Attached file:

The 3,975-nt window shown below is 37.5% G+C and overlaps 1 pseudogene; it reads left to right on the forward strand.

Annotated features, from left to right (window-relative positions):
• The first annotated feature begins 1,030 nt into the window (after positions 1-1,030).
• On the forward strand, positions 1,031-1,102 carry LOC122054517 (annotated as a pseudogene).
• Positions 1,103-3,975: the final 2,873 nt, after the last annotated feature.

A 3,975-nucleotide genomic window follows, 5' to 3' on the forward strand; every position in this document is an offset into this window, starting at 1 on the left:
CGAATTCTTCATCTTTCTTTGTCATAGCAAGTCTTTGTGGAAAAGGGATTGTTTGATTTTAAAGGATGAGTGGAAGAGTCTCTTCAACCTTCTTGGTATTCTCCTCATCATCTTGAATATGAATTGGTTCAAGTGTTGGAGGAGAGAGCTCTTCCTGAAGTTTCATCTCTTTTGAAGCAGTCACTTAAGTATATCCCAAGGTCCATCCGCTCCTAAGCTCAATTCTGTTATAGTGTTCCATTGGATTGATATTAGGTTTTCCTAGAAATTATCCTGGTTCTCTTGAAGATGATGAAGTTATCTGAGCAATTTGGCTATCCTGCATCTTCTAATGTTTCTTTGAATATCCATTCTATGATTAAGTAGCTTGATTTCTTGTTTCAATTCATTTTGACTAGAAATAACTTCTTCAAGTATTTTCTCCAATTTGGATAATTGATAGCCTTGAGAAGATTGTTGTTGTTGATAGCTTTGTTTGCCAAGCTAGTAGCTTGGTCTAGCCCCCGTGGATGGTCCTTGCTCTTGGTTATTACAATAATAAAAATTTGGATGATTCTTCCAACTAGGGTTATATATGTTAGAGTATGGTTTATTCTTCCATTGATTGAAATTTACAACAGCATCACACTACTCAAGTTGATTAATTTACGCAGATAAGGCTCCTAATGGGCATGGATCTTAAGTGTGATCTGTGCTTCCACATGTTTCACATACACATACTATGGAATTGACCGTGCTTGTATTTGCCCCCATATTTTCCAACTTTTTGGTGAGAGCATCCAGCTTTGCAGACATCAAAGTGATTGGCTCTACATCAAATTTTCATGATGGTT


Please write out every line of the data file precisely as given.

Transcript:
The 3,975-nt window shown below is 37.5% G+C and overlaps 1 pseudogene; it reads left to right on the forward strand.

Annotated features, from left to right (window-relative positions):
• The first annotated feature begins 1,030 nt into the window (after positions 1-1,030).
• On the forward strand, positions 1,031-1,102 carry LOC122054517 (annotated as a pseudogene).
• Positions 1,103-3,975: the final 2,873 nt, after the last annotated feature.

A 3,975-nucleotide genomic window follows, 5' to 3' on the forward strand; every position in this document is an offset into this window, starting at 1 on the left:
CGAATTCTTCATCTTTCTTTGTCATAGCAAGTCTTTGTGGAAAAGGGATTGTTTGATTTTAAAGGATGAGTGGAAGAGTCTCTTCAACCTTCTTGGTATTCTCCTCATCATCTTGAATATGAATTGGTTCAAGTGTTGGAGGAGAGAGCTCTTCCTGAAGTTTCATCTCTTTTGAAGCAGTCACTTAAGTATATCCCAAGGTCCATCCGCTCCTAAGCTCAATTCTGTTATAGTGTTCCATTGGATTGATATTAGGTTTTCCTAGAAATTATCCTGGTTCTCTTGAAGATGATGAAGTTATCTGAGCAATTTGGCTATCCTGCATCTTCTAATGTTTCTTTGAATATCCATTCTATGATTAAGTAGCTTGATTTCTTGTTTCAATTCATTTTGACTAGAAATAACTTCTTCAAGTATTTTCTCCAATTTGGATAATTGATAGCCTTGAGAAGATTGTTGTTGTTGATAGCTTTGTTTGCCAAGCTAGTAGCTTGGTCTAGCCCCCGTGGATGGTCCTTGCTCTTGGTTATTACAATAATAAAAATTTGGATGATTCTTCCAACTAGGGTTATATATGTTAGAGTATGGTTTATTCTTCCATTGATTGAAATTTACAACAGCATCACACTACTCAAGTTGATTAATTTACGCAGATAAGGCTCCTAATGGGCATGGATCTTAAGTGTGATCTGTGCTTCCACATGTTTCACATACACATACTATGGAATTGACCGTGCTTGTATTTGCCCCCATATTTTCCAACTTTTTGGTGAGAGCATCCAGCTTTGCAGACATCAAAGTGATTGGCTCTACATCAAATTTTCATGATGGTT